By Guest Blogger Dani Loxton (@danileegardner)

Before my pregnancy, I watched the mums-to-be who were ahead of me in their pregnancies take in all the advice they received from others - some with ease, most with frustration. Even from the outside, the advice - actually more like opinion - is difficult to filter.

You know what I am talking about, don't you? Whether they call it advice, opinions or stories, when it came my time to hear them all I promised myself was to listen but never let them consume me. I tried!

What to eat. What not to eat. What to drink. You need drugs. Drugs in labour are bad. Labour stories (horror stories). Newborn stories. Babes and routines. Babes and their sleep. The sleep you will never get again. Dummy and thumbs, comforters and breasts. Blah blah blah, you get my drift.

I had no idea. I was a blank canvas and I listened to it all, rude opinions included. But what I am wanting to share with you is something I wish someone, out of all of those people, had with me. I thought I had heard it all, but this was the only thing that no one had mentioned to me. They never talked about that moment you first lay eyes on that babe of yours!

I am sure you are reading this thinking it is a predicable recollection. You're expecting me to explain that instant, soppy, intense love you feel, right? The incredibly over the top love that is like nothing else? The love of a mother with a heart so full it's nearly spilling over? That love you never knew existed? That is what I was expecting too.

But apparently I don't do things the way everyone else does. Or do I?

After a text book pregnancy, which felt like an elephant's pregnancy in both size and time filled with typical cravings (crushed ice and olives anyone?), typical obsessions (her nursery must be perfect!) and a lot of online shopping (my babe was totally Instagram-ready!) - I ended up in a text book labour. So of course I was expecting the text book feelings to finish it all off.

I ended up in the hospital for only a few short hours. It wasn't stressful, I wasn't exhausted and I didn't even sweat (to those who know me, that's a big deal! Walking to the letter box makes me sweat!). Anyway, I'm digressing. I had my beautiful baby girl placed on my chest. I had my husband in tears of joy staring right at her, at us. You could see the love pouring straight from his heart covering both myself and our daughter. I looked at him and my heart felt so full already. I felt more in love with him than I ever thought possible. Yup, I was told that would happen.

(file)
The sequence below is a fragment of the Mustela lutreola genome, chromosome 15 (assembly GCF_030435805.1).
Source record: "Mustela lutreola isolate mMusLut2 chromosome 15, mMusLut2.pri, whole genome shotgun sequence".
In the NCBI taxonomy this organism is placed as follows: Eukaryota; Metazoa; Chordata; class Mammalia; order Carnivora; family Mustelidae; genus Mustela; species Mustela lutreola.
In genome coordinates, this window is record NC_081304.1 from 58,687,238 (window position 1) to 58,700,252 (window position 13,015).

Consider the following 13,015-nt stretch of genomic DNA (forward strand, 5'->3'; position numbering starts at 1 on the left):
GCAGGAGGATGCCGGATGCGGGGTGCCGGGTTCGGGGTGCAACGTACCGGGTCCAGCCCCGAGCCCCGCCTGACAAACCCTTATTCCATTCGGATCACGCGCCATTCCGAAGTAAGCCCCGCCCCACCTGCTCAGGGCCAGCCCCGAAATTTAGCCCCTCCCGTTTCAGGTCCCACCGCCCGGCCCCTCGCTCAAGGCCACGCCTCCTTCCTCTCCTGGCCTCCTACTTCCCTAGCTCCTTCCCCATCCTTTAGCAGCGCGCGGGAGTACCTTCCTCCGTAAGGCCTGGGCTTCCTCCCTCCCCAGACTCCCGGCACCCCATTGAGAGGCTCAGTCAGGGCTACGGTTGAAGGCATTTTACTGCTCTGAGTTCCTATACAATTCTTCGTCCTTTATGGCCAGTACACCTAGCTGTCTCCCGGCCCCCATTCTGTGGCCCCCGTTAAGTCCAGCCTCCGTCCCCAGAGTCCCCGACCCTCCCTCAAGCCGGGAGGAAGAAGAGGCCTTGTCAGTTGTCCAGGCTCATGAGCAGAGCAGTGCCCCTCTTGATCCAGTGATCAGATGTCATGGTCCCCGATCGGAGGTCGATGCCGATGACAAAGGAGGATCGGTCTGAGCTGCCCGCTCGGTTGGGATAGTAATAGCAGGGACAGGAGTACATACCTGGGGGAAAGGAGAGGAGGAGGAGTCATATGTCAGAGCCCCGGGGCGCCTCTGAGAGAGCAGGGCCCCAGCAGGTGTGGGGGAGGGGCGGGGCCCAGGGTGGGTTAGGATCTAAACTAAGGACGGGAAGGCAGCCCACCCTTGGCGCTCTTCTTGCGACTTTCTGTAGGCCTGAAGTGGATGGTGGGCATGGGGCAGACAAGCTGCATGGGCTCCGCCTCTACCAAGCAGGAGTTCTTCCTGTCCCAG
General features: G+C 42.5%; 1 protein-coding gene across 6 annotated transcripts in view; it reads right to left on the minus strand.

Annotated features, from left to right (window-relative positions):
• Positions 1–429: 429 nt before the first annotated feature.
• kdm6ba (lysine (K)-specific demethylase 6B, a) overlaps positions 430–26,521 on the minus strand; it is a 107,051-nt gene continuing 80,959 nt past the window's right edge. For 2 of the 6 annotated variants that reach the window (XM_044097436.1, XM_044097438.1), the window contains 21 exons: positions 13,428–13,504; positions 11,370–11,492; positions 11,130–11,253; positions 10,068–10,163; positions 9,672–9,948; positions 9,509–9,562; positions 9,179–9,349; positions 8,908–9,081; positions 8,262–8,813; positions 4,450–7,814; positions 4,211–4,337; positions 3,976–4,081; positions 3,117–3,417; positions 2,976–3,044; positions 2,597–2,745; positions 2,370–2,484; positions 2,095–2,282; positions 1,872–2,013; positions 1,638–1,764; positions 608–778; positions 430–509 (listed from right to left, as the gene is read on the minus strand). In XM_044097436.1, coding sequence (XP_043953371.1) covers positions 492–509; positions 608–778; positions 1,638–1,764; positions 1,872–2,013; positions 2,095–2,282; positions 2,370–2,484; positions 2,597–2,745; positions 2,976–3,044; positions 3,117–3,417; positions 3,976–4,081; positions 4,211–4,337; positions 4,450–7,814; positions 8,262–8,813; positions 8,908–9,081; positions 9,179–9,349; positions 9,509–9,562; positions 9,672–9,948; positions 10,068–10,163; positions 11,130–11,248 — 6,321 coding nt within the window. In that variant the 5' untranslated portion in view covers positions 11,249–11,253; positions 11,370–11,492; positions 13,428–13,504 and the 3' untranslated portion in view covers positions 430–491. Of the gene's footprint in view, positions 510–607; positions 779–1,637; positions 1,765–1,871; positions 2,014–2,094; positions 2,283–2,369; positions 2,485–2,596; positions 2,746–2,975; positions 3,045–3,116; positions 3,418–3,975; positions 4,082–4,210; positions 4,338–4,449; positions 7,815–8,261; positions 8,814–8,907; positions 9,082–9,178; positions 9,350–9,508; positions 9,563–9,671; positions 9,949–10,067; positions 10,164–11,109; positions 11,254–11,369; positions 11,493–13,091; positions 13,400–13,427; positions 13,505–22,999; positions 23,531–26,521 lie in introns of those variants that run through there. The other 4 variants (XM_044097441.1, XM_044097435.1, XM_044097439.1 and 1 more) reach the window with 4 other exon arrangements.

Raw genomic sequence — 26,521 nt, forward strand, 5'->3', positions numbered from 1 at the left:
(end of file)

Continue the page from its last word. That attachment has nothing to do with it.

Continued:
Then I looked down at my babe and I knew I should be feeling what my husband was expressing. So why wasn't I? It just wasn't there. I looked at her and I loved her, yes but that overwhelming love like no other, where was it? Had it not got the memo that Ivy had entered earth side?

Ivy

Ivy

I felt detached and like she wasn't really mine to love. Was I dreaming and watching someone else's life? But how could I love someone that way, so heavily, who I had only just met? And I had only just met her. I didn't know her yet.

I had a calm birth, so I can't really blame shock. I thought there may have been something wrong with me. Had I a touch of postnatal depression? Why wasn't I feeling this wave of emotion everyone, and I mean everyone, had excitedly told me about? When people asked me if I cried when she was born, I felt the need to lie and pretend I did. I wanted to join in with what sounded like an incredible experience.

She was beautiful, she was sweet and oh so precious. Was I broken?

No! I was perfect. She was perfect. And WE were perfect. I knew that I loved her but I had just met her.

Then finally it was just her and I. She looked at me like she had known me for years. She looked right into me, and I can tell you that the love I did have for her got stronger and stronger every minute. It still does to this day.

It is a foreign love, yet a love I felt like I have had in me forever just waiting to have some one to receive it. A love that, at times, can actually make me feel almost sad. Sad at the thought of people never getting to experience it.

My little miss is my best friend. Each day is better than the last, because it is a whole other 24 hours I've got to spend with her. I've been greeted with yet another wake up smile, shared another evening snuggle and everything in between. I often forget there even once was a time without sharing those morning smiles and nigh nigh snuggles.

I feel that if this was one of the stories being hurled at me (in between being told I will never shower or sleep again, or how to reduce stretch marks), that if I had been warned about it, then I wouldn't have doubted myself.

But I do know why this gradual emotive response is not as easily thrown around in the same way as the instant bonding experience is. It is so difficult to discuss. Too hard to word, without having it fall into a case of postnatal depression or making the mother sound horrible, heartless or mean.

Just remember that no two experiences can be the same and all should be shared. There are those people who feel that overflowing love from the moment they see those two lines on the pregnancy test. The ones who burst into years of joy upon meeting their baby for the first time. And then there's me: who loved my babe once she was placed on my chest (she was pretty darn cool!) but that overwhelming, indescribable 'love that you don't know exists' didn't show up until I got to spend time with just her and I. Until she got to know me and I got to know her - and now, stereotypically, I wouldn't know what to do without her.

Don't doubt your love. You are human. You are a mother. You are enough. You are perfect. 

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